Coeliac disease (CD) is considered to be the result of a complex interplay of intrinsic (genetic) factors and variable extrinsic (environmental) factors. The complex background of CD explains its wide spectrum of clinical manifestations. For a very long time CD was considered more or less a disease of childhood, which was extremely rare in adults. Nowadays we know that CD is one of the most common food intolerance disorders.

An epidemiological study of CD in a geographically defined area of Sweden (Paper1) showed a prevalence of 95.5/ 100 000 inhabitants. Among the associated diseases an especially high incidence of associated thyroid disease, 10.8% was observed.

In a fifteen-year cohort follow up study of all CD-patients residing in the counties of Örebro and Linköping (Paper 2) the total mortality was increased with 38% (SMR 1.38 95% C.I. 0.31-0.83). This was mainly explained by a 48% increased death rate in ischemic heart disease, significant in patients over 65 years (SMR 1.58 95% C.I. 1.00-2.06). However, there was a 47 % lower risk of all malignancies (SIR 0.53 95% C.I. 0.31-0.83).

A cohort of 22 consecutively biopsy-proven adult CD patients (Paper 3), were followed in respect of antibody titres from diagnosis and after 1, 3, 6, and 12 months on a gluten free diet (GFD). All antibody titres fell sharply within one month. Thus excluding a CD diagnosis serologically on a patient who has initiated a GFD by herself is not to recommend.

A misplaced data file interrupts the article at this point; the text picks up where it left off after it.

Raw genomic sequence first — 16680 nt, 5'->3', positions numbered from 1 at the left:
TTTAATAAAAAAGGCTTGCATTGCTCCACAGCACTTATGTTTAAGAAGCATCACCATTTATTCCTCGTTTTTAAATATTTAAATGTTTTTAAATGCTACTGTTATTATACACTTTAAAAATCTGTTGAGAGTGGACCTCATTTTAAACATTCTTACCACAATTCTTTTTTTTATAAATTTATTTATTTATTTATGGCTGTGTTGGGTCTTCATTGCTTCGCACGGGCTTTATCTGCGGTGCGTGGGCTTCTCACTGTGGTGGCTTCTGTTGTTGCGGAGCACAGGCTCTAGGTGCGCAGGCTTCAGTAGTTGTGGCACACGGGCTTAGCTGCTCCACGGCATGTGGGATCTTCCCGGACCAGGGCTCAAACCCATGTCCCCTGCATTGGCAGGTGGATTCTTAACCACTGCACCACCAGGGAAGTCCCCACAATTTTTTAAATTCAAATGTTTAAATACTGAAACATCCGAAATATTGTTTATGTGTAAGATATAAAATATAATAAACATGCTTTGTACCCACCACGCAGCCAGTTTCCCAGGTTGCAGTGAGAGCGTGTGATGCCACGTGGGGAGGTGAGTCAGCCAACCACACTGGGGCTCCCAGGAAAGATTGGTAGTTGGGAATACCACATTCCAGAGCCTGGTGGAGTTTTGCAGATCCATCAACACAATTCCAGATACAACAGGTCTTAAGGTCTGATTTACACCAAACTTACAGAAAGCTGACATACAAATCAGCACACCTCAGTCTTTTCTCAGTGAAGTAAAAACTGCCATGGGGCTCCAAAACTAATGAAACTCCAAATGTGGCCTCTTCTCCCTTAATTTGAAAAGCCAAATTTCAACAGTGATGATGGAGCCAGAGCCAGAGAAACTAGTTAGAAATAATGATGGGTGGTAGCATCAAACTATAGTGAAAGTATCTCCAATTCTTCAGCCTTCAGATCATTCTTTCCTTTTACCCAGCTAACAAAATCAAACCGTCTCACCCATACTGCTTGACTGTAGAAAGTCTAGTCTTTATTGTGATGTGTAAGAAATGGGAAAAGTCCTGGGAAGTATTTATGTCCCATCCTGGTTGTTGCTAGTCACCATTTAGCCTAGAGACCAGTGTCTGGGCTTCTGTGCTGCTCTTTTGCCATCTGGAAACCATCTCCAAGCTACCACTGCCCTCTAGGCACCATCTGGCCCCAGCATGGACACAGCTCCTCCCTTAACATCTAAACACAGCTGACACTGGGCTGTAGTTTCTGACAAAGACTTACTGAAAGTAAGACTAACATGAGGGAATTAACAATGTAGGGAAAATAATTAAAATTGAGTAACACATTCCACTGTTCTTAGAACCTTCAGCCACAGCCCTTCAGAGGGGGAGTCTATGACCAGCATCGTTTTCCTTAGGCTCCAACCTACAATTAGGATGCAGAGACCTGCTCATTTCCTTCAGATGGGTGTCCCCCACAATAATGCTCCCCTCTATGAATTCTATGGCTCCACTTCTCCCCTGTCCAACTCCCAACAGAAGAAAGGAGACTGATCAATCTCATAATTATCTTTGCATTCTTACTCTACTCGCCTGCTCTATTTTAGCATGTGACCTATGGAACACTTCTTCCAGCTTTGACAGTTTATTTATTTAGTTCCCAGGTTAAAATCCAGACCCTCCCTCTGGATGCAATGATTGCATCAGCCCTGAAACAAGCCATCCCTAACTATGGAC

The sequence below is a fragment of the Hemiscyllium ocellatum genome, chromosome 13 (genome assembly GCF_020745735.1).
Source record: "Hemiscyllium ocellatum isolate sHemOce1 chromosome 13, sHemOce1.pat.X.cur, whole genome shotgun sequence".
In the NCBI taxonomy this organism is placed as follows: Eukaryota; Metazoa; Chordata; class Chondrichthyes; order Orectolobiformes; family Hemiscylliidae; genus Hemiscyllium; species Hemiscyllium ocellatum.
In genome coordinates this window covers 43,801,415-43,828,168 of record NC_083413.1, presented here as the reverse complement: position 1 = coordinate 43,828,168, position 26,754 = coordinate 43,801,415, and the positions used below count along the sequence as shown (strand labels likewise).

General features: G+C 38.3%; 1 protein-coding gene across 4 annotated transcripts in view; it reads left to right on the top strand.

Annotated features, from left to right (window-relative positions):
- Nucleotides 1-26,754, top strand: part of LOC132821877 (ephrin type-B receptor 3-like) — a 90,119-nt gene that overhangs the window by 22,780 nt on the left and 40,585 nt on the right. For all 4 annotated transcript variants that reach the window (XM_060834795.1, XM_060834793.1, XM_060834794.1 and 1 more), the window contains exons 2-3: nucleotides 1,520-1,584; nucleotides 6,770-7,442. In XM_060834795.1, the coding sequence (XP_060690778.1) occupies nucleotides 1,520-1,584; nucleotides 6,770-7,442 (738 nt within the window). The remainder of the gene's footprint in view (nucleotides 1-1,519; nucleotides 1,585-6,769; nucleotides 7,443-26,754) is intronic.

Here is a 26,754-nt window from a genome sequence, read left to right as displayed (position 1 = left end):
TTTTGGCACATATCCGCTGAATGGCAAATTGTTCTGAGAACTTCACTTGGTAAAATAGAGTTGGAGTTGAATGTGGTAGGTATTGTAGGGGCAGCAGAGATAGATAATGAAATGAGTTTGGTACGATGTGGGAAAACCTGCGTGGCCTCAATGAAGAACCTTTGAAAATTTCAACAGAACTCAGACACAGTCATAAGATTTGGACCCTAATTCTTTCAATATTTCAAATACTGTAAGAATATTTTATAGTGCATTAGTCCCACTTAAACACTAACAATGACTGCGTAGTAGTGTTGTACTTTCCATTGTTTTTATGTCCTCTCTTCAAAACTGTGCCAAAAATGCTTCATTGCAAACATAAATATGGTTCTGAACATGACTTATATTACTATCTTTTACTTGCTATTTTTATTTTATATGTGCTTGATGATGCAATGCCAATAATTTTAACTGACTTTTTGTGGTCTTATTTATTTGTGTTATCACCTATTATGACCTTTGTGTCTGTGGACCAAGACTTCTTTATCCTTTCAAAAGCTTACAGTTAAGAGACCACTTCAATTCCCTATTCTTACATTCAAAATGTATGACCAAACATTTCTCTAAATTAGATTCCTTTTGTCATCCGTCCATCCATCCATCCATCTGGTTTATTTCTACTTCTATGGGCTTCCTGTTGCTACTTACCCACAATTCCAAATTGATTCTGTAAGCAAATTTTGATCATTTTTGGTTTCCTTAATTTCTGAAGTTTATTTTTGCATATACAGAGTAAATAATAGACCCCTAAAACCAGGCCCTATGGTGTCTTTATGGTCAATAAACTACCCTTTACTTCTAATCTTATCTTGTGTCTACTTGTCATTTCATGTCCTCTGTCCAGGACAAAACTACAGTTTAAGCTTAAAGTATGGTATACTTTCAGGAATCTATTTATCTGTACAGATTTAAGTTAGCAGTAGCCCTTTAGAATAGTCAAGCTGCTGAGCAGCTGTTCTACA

In another cohort with CD patients (Paper IV) who were diagnosed 8-12 years earlier recommended and who were recommended, the reliability of diet history, serological and biochemical markers to predict the appearance of the small intestinal mucosa were analysed (Paper IV). The history of a strict GFD gave a predictive value of 88% of a mucosa in remission. The values of serological tests (AGA, EmA and tTG) to predict a mucosa in remission were 93% for all.

In CD patients in remission gastro-intestinal symptoms were evaluated with the GSRS questionnaire. Subjects with CD reported significantly more GI-symptoms than a general population sample (p<0.01). This was particularly true for women with CD who scored worse than female controls .By contrast men with CD reported no more symptoms than male controls.

Place, publisher, year, edition, pages
Institutionen för molekylär och klinisk medicin, 2006
Linköping University Medical Dissertations, ISSN 0345-0082 ; 954
Coeliaci, prevalence, anocicted deseases, serology symptoms, mortality, malignant diseases
National Category
Clinical Science
urn:nbn:se:liu:diva-7373 (URN)91-85497-93-2 (ISBN)
Public defence
2006-09-22, Universitetsaulan, Hälsans hus, Campus US, Linköpings universitet, Linköping, 13:00 (English)
Available from: 2006-09-15 Created: 2006-09-15 Last updated: 2012-03-22

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Midhagen, GunnarOlcén, PerStröm, Magnus
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Gastroenterology and Hepatology Faculty of Health SciencesDepartment of Endocrinology and Gastroenterology UHL